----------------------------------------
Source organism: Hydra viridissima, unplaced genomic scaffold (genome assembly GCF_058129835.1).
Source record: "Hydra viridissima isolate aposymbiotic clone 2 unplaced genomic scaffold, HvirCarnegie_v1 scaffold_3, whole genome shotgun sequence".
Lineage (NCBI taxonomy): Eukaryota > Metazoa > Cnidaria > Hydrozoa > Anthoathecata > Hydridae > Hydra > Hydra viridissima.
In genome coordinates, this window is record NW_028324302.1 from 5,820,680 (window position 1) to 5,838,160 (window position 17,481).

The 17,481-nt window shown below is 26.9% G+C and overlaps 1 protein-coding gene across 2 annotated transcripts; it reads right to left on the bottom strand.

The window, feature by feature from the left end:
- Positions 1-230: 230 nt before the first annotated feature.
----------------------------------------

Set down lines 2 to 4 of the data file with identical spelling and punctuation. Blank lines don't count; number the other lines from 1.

Source record: "Hydra viridissima isolate aposymbiotic clone 2 unplaced genomic scaffold, HvirCarnegie_v1 scaffold_3, whole genome shotgun sequence".
Lineage (NCBI taxonomy): Eukaryota > Metazoa > Cnidaria > Hydrozoa > Anthoathecata > Hydridae > Hydra > Hydra viridissima.
In genome coordinates, this window is record NW_028324302.1 from 5,820,680 (window position 1) to 5,838,160 (window position 17,481).